Thursday, March 29, 2012

So, here's why I hate Theology

I’m reading the book, The Happiness Project by Gretchen Rubin, and she is talking about finding more fun. She says that her surprise in this was that she didn’t really know what was fun for her, she was so confused with what she thought was fun but in actuality, hated doing.

Reading her contemplation of what it is that she enjoys, the posts from her readers on her blog, her confessions about what she loves—it made me think. What do I enjoy? What do I find fun?
An easy answer, of course, is found in the fact that I’m reading Rubin’s book in the first place. Isn’t that why I’m doing this 100 book challenge? Because I love reading? But then I started to think about other things, things that I don’t enjoy, the person I’ll never be. Unlike Rubin, I don’t lament the fact that I’ll never be a lawyer or businesswoman. I’m comfortable and at peace with the fact that I’ll never be wealthy, that I feel like an idiot when wearing anything resembling a business suit. No matter what I do, I’ll never find chess or strategy games enjoyable (in spite of the fact that my housemates love them). I hate video games. The auctions frequented by my family members stress me out and make me feel depressed for days. I don’t like to dance, partially because of my knee injury and partially because of my fear of looking like a fool (one exception would be dancing with someone I’m completely comfortable with—Patrick, I don’t mind you). I will never enjoy going to bars or clubs, I will always prefer staying home and watching a movie or, even better, reading a book. Even more, I love conversations over tea and art. That brings me joy. I’ll never love reading the news, never find pop culture interesting, and, most depressing and heart-wrenching of all, I will never really love theology.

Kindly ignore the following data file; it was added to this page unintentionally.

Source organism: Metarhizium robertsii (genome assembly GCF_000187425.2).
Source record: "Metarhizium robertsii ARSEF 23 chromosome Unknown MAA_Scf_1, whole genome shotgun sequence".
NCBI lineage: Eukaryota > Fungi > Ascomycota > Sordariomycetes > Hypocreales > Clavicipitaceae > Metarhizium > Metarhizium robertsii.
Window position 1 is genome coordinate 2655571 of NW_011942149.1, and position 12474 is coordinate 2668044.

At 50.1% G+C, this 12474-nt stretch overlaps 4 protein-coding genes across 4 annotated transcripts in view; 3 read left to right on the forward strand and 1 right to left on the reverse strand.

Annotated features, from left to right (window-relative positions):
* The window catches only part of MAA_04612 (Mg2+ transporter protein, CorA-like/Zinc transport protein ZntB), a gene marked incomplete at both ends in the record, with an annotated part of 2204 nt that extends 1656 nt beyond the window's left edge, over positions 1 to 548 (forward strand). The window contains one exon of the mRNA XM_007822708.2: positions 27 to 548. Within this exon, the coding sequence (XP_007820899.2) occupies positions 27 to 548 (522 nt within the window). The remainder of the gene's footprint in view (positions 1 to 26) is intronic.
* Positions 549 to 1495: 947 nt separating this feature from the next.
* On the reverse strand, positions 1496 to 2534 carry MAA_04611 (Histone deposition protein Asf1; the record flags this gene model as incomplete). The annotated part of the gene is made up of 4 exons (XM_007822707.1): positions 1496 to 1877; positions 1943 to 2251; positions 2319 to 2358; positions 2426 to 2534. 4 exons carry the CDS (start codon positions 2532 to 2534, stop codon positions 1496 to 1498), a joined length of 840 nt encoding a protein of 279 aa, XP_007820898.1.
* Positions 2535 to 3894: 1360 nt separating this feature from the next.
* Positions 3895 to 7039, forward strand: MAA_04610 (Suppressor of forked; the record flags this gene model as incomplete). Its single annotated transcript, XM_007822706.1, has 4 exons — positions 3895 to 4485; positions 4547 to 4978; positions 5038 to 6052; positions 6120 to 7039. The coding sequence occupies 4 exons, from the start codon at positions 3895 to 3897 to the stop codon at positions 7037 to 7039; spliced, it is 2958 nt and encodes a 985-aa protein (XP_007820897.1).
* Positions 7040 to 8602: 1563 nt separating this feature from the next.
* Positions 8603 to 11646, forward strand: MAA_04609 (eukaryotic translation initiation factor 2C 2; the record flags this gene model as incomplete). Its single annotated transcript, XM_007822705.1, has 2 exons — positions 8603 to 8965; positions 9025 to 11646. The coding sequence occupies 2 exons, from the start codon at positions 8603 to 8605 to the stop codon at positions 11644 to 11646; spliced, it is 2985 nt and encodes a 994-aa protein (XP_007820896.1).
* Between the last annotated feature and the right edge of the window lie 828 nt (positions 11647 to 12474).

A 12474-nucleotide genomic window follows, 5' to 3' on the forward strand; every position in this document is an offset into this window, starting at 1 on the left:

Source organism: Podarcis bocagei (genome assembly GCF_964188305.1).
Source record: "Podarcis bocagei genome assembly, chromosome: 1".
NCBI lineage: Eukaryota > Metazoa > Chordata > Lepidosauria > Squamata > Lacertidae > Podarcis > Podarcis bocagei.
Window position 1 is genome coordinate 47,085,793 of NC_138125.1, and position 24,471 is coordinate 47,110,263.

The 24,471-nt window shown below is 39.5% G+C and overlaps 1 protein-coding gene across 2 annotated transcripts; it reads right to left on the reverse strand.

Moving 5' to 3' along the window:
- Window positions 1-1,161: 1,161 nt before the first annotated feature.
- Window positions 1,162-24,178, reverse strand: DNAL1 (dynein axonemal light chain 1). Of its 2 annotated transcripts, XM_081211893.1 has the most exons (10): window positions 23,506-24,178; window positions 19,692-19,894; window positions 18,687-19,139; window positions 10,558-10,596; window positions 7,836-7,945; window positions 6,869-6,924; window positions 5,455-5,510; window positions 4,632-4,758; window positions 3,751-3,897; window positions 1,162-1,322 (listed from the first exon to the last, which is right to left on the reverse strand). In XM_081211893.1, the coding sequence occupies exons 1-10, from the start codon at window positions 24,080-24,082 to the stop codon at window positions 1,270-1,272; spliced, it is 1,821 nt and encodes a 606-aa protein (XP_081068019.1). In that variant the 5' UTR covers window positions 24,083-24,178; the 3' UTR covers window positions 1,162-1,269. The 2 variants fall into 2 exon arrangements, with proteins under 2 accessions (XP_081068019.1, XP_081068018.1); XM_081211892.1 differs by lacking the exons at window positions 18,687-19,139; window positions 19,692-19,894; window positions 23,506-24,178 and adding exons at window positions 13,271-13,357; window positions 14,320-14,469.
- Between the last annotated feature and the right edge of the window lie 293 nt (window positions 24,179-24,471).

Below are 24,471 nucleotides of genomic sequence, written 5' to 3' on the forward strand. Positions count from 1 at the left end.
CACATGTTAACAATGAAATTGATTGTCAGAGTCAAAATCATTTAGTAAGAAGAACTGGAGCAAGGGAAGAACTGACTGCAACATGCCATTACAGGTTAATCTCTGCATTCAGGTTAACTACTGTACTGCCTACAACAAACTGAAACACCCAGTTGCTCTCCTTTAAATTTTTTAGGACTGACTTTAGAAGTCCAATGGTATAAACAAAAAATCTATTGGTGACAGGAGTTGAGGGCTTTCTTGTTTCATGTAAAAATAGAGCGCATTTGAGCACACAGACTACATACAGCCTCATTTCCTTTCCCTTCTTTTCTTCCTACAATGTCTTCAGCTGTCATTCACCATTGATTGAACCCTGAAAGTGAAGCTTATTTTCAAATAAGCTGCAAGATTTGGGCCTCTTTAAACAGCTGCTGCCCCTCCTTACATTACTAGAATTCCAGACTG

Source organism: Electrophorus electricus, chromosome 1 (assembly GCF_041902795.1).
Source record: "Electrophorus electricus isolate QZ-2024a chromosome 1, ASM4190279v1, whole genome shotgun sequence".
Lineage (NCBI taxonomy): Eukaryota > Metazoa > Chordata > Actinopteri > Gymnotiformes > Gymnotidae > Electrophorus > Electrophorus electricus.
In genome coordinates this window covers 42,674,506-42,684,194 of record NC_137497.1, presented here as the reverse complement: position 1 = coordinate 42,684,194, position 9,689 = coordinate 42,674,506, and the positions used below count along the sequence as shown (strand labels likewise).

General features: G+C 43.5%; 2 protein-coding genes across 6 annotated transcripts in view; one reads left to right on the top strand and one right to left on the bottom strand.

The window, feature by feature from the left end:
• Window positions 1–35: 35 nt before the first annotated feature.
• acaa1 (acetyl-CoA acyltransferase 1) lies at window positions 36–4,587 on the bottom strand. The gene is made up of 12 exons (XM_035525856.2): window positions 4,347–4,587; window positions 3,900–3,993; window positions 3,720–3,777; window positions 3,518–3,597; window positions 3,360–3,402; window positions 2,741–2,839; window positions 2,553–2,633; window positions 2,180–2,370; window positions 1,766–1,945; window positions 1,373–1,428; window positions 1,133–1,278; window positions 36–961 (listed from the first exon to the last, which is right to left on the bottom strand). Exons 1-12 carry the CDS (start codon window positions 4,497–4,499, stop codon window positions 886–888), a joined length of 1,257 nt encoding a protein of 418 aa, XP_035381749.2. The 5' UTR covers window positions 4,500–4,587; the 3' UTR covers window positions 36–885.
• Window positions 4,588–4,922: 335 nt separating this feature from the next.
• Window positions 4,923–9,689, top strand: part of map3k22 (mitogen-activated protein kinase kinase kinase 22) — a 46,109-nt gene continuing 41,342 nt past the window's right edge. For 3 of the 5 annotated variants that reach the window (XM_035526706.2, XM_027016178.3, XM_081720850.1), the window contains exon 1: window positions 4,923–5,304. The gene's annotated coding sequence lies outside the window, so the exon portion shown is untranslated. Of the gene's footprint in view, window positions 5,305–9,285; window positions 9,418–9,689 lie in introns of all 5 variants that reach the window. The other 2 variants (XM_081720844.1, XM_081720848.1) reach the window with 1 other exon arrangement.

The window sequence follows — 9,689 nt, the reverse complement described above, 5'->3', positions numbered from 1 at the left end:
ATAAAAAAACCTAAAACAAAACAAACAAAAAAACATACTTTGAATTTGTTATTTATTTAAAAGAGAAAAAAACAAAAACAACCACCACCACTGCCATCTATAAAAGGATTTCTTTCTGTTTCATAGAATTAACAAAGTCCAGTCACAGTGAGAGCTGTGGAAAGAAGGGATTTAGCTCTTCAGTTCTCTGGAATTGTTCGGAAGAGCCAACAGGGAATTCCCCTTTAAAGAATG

There, I said it. I won’t be able to make myself love it, no matter how important I think it is. Worse even, sometimes I hate it.

Perhaps some of you reading this are asking yourselves, “Wait… isn’t Kait getting her MA in Theology?” Yes, yes I am. That’s the problem.

I love my work for the Church. I love talking about God, Jesus, and spirituality. I love leading people in prayer. Planning retreats is my greatest joy, which is why Molly and I want to start that retreat center. But when we get into the tall, ivory tower of academic theology (from which God seems curiously absent and Jesus foreign), I want to shoot myself.